* * * * * * * * F R U G A L W A T C H * * * * * * * *
A weekly roundup of how to be frugal in the world's most
expensive country to live (unless you read this!), written
and compiled by Wendy J. Imura.
Regular edition, November 8, 2005 Issue No. 79
- Frugal Favorites (A Guide to Online Auctioning)
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+++ FRUGAL FAVORITES (A Guide to Online Auctioning)
(Note: While Frugal Watch author Wendy Jonas Imura is on
maternity leave, please enjoy a "Blast From the Past" - favorites
from past Frugal Watch issues. Wendy will resume new Frugal
Watch content later this month.)
Dear Frugal Readers,
One frequent dilemma of every foreigner in Japan, and one subject
that Frugal Watch frequently addresses, is how to get rid of unwanted
items. Unlike overseas, no readily accessible "catch all" for items
in good condition really exists - such as Goodwill in the United
States, a reliable newspaper classifieds section, or even the
perennial favorite garage sale.
One information-age solution in the United States has been the use
of E-bay, the mother of all online auction sites.
Online auctions in Japan are quite popular as well, and in general
quite effective: auction watching is a popular pastime among
Japanese young women and housewives, and you can sometimes
get quite good prices for your stuff. The major issue: the language
barrier. Unless you read or write elementary Japanese, auctioning
online can be a major hassle.
Despite this, I think it is worthwhile to explore the topic. I've had
several good experiences both auctioning my own items online,
and helping others do their own auctions. The first question is,
of course, what to auction: a quick troll online at the major Japanese
auction sites will show that the most popular items are usually used
or new brand name items, fashion items, children's items, and
electronics. CDs, books, and computer parts also sell well, while
furniture, men's clothing, and other items appear less popular.
In general, your first priority should be to make sure that the item
you want to sell is clean, free of stains, and in as good condition
as possible. If you are selling a brand name item, having the
original box, bag, or certificate of authenticity is almost a must.
If you are selling a coat or dress, dry clean it first and advertise
the fact - it will probably add some 10-20 percent to your final bid
The next step is to take a good quality digital photo of your item.
I recommend using a digital camera with a resolution of 2 megapixels
or higher - the tiny fuzzy camera on your cell phone will probably
not do. Take, and post, as many photos as your auction provider
will allow (usually five). Make sure your pictures of the item are
taken against a white or neutral-colored background in good light.
I usually take one overall picture of the item, then several detail
shots. If selling brand-name items or clothing, be sure and take
a picture of the tag, bag/box, or interesting/pretty detailing on
Once this is done, your next step is to select your auction provider,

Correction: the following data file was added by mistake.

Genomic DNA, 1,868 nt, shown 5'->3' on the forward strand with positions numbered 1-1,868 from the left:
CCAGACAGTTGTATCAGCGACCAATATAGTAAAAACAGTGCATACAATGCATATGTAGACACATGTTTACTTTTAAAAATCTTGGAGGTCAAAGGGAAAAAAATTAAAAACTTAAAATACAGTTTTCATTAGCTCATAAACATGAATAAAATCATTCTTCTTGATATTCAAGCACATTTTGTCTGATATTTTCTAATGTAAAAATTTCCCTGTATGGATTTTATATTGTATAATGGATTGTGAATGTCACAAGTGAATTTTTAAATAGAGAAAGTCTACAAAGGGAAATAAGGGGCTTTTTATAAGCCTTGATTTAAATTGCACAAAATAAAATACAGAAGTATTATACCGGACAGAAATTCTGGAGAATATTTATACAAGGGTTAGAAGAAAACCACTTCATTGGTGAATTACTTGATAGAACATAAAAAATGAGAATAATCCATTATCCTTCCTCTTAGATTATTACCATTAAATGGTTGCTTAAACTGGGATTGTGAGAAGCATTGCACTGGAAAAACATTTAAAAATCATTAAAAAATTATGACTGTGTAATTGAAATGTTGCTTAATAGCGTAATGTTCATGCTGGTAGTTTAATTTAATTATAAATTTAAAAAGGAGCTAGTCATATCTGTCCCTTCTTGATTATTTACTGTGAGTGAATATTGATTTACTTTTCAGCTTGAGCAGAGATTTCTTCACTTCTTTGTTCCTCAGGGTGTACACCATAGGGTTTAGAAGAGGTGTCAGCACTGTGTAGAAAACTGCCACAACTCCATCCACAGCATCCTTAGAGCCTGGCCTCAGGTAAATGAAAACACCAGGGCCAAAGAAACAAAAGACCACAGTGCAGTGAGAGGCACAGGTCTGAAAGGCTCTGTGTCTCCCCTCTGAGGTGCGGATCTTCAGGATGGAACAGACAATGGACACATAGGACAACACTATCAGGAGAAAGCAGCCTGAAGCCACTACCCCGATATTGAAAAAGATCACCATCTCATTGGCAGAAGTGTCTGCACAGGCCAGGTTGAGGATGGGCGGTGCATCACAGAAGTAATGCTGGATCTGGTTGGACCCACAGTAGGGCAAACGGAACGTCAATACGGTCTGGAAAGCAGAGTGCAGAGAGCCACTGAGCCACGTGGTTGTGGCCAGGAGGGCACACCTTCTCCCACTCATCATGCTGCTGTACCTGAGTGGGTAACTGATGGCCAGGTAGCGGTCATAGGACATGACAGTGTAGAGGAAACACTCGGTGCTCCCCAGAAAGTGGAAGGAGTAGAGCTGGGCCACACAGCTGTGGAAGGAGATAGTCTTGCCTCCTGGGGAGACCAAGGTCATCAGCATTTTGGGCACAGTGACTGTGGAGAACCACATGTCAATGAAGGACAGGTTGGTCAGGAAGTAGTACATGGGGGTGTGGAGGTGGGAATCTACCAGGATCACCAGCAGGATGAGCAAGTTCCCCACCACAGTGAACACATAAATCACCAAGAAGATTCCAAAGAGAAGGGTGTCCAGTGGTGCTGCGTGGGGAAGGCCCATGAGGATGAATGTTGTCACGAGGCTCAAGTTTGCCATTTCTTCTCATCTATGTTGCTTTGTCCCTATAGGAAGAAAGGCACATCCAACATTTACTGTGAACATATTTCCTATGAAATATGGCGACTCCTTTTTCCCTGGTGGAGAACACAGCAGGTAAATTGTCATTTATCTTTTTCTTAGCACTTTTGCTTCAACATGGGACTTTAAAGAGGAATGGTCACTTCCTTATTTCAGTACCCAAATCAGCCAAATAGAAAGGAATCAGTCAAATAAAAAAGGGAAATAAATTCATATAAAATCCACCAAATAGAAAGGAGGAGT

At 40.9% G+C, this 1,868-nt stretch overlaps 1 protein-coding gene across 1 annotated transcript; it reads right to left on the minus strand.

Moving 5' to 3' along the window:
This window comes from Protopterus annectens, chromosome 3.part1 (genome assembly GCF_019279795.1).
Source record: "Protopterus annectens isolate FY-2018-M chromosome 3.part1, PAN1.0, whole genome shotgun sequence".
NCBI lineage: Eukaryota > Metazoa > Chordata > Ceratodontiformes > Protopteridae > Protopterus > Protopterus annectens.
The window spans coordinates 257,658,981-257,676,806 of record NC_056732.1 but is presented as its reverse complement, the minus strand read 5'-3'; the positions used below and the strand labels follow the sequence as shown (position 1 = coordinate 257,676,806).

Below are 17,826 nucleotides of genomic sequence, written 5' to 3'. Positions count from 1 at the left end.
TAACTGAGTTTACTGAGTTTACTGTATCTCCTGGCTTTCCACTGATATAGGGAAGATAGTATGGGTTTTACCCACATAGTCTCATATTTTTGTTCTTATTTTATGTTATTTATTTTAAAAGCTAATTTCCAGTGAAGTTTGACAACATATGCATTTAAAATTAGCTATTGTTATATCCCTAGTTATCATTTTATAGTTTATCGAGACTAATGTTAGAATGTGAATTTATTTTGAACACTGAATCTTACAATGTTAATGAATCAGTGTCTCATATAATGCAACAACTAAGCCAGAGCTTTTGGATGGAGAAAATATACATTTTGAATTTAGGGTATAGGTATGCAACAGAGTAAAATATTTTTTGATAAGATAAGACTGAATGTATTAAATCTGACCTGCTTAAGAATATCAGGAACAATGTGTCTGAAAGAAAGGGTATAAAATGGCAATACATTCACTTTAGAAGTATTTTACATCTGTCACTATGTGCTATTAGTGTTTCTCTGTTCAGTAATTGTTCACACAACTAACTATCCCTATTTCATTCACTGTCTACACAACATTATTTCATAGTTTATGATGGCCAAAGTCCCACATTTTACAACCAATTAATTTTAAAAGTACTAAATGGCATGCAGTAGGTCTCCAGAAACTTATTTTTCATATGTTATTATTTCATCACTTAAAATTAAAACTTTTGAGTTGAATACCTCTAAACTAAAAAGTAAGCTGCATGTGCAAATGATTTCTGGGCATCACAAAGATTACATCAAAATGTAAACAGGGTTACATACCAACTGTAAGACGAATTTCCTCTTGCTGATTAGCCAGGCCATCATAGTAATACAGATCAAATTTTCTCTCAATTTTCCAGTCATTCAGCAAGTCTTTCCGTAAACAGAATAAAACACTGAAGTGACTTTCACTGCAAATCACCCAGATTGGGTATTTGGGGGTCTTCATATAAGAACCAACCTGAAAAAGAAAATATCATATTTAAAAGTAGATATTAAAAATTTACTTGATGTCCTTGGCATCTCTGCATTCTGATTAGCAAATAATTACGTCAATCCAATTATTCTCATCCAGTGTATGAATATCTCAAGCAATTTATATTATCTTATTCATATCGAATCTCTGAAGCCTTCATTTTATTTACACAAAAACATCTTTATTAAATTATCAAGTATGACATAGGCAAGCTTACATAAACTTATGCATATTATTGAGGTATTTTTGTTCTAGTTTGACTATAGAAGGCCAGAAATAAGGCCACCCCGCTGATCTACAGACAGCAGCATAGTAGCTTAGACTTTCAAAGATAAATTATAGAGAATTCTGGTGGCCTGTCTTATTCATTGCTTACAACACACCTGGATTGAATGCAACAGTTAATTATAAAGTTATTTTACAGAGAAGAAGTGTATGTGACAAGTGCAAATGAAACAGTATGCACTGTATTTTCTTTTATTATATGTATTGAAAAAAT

and create an account with them. Of the major auction providers
and http://auctions.yahoo.co.jp/), I selected Bidders, as it is the
only one of the three that allows you to create online auctions for free.
They take a percentage of your final auction price (usually 2-3 percent)
as a fee, but do not charge for failed auctions that do not end in
a winning bid. They will also charge your credit card for the auction
fees, which is quite handy.
The final step, after successfully registering, is to write up a brief
description of your item in Japanese, a title for your auction, and
decide your opening price. If you like, you can include some English
in your description - it might make it stand out! But be sure and have
the basics in Japanese.
I usually title my auctions with something like "geki yasu"
(very cheap) and then the item name, or advertising a unique
quality of the item (Used Tiffany Pendant with Original Box!).
I also try and set the ending time for my auctions at around 11:00
or 12:00 PM on a Saturday evening. Why? Most young women
shoppers with extra money to spend do their auction shopping in
these hours, and I've had several last-minute bidding wars help the
final bids on my items skyrocket as a result. If you are aiming for
the housewife crowd (for children's items, for example) you might
try an end-time for midday.
Finally, how to solve the language barrier: if you do not read/speak
Japanese, I would try and hook up with a good friend or partner
who does. If you have a Japanese spouse or partner, this always
helps, but if you don't - why not ask a friend? You can offer to do
the dirty work (photography, mailing, email checking) as long as
they help you with registration and Q&A from bidders. (Note: make
sure you check your email during your auction, as Japanese buyers
like to ask lots of questions about the item.) Even if your partner
is another foreigner, sometimes the 'unique' Japanese in your
advertisement actually helps sell the item.
Good luck online with your auctions, and I hope the above advice
Wendy J. Imura
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Written by: Wendy J. Imura (email@example.com)
Edited by: JI
Copyright 2005 Japan Inc. Communications Inc.